I had been thinking about writing on how to troubleshoot wireless routers for a while now. It seems like I’ve had more people asking about this topic recently than I normally do—and I normally get a ton of questions about the darn things. When my son sent me the following e-mail on that very subject, I decided that this was the week.
After the troubleshooting tips, we’ll take a look at some of my favorite questions from the old in-box.
Wireless Router Fu
Q: Being the resident computer savvy "Guy" that you are, I thought I’d get your opinion on wireless routers. We currently have a router that continually loses signal and drops wireless connection almost every time we connect to the Internet. It has the latest firmware and I've forwarded all pertinent ports for our general usage; I’ve even reset the darn thing twice just to see if a fresh start would get the kinks out of the system. All to no avail. Help!
A: There are three things to look at when diagnosing a wireless connection problem, my boy. There’s the transmitter in the router, the receiver in the laptop, and the wireless signal itself.If you suspect the laptop, here are some diagnostic steps you can take:
1) Make sure the receiver is turned on. You would be surprised at the number of can’t-connect-wirelessly calls I’ve taken where the problem was solved by turning the radio back on. It’s there so that air travelers can work on their laptops without their radio signals interfering with the avionics. I’ve suspected, for years, that this was a bogus issue. Even more so, now that airlines are beginning to offer in-flight Wi-Fi connectivity.
2) When you view available wireless networks, you should see more than one available network (depending on how close your neighbors are, and how many have routers). If you do not — and you’re pretty sure that you should — the problem may be in the laptop.
3) When you are at work, or the coffee shop, or the bookstore, are you able to connect without problems? If so, it’s not a hardware problem in your laptop.
If you suspect the wireless router, here’s what you should look for:
1) Does your router show up when you view available wireless networks?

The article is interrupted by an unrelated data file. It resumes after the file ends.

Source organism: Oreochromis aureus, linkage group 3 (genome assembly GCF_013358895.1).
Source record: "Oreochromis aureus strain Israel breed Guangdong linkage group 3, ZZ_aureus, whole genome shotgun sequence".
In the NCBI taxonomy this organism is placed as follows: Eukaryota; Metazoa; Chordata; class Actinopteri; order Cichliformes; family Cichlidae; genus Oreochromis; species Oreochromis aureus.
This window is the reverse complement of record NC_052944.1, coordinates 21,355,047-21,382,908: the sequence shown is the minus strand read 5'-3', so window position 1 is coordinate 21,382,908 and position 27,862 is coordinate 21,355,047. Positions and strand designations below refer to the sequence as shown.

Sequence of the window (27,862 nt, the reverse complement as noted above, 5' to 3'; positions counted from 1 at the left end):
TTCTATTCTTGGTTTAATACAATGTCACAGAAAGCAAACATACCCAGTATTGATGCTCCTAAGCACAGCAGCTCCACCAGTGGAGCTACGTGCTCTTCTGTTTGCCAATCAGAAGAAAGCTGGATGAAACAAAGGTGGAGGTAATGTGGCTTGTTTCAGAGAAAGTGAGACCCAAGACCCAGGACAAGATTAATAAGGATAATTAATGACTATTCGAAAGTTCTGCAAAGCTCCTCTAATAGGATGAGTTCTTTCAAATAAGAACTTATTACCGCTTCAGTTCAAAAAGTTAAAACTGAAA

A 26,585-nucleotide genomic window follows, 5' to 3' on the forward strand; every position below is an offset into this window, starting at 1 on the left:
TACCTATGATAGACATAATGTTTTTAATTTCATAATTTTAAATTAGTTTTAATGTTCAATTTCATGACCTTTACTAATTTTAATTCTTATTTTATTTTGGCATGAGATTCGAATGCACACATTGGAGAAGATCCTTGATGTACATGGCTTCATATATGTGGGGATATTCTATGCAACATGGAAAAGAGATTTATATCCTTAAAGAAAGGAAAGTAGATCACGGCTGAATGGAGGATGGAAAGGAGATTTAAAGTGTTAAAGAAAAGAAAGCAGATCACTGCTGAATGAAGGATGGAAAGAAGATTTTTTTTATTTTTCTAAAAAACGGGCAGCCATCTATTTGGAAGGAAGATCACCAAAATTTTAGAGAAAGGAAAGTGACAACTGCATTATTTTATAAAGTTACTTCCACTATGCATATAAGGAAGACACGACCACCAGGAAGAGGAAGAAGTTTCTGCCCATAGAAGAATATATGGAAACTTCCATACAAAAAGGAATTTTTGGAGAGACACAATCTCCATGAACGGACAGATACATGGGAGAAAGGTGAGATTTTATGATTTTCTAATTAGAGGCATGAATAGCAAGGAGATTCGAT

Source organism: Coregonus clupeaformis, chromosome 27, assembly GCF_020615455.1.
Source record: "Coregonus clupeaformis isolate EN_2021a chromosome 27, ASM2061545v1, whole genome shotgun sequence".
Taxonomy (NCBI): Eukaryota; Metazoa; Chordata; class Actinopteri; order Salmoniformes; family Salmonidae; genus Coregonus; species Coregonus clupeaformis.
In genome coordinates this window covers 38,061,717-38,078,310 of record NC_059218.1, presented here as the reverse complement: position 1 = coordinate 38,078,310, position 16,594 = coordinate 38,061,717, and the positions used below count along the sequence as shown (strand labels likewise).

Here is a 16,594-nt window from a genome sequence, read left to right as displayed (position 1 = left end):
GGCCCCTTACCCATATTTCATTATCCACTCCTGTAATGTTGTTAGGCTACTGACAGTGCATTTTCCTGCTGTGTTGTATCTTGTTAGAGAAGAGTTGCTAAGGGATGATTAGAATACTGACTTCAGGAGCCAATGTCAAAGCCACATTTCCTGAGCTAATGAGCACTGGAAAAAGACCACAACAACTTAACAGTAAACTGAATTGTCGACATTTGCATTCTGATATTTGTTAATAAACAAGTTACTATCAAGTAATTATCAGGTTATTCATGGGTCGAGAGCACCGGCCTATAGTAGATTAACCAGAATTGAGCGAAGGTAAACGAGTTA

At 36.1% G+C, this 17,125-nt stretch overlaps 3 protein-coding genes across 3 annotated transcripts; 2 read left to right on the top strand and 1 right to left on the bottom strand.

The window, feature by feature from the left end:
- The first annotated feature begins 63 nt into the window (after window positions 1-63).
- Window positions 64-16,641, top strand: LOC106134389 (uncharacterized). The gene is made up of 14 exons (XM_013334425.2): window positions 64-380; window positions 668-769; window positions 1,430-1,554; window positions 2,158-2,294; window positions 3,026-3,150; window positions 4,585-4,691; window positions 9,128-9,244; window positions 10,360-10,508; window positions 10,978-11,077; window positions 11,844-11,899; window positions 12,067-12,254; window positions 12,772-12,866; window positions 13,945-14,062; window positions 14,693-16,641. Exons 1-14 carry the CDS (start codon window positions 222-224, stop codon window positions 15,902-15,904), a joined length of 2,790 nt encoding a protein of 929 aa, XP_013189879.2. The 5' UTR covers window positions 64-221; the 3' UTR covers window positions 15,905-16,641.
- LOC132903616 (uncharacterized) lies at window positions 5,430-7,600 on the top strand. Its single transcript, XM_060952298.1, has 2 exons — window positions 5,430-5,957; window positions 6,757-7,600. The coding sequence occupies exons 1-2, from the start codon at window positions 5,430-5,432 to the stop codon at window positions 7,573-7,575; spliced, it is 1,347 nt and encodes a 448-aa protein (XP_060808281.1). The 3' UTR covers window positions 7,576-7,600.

2) Can other wireless devices connect to your router? Does your iPhone or iPod connect, for example? Or your Xbox 360?
3) Can your neighbors see your wireless network? If so, it’s not the wireless router.
That leaves the wireless signal itself. Which is far and away the most common cause of problems.
There are a number of things that can affect the signal. Distance from the wireless router is one. The number of walls, floors and ceilings between you and the router is another. If you can connect when you’re in the same room as the router, but not in other areas of your home, the signal is likely being blocked by something physical.
Many things can be a barrier to a wireless signal: water, bricks, marble, paper rolls, concrete, bulletproof glass and steel, for example.
Many devices share the same radio frequency as your wireless router. Other routers in the area. Cordless phones. Garage door openers. (No, really – I had one client who lost Internet connectivity every time his garage door opened!) Baby monitors. Wireless speakers.
Finally, there are sources of interference not specifically on the same frequency used by your router. Power lines/stations, electric rails, microwave ovens, the coax from your satellite dish, and metal objects placed near the router, or between the router and the laptop.
What to do?
First and foremost, check the labels on other wireless devices in your home. If they specifically say that they operate at 2.4 GHz (or 5 GHz, if you’re use the far less popular 802.11a standard), power them off, remove the batteries and see if that makes a difference in your signal. Occasionally, the label carries the more ambiguous designation instead of the actual frequency—try unplugging anyway to see if that solves your problem.
Move the wireless router into a position where the signal is unobstructed. Yes, I know it looks very neat tucked in that little nook beside your killer sound system, but its position may be the source of your problem. Perhaps you could relocate it from the attic to a central location in the house?
If frequency seems to be an issue, you can adjust the wireless router’s channel setting. The frequency band used by most wireless routers is actually divided into 11 slices. Most routers come out of the box set to channel 6 – exactly in the middle of the band. Shifting the signal to channel 1 or channel 11 can sometimes solve the issue. If that’s not successful, try each individual channel to see which works best.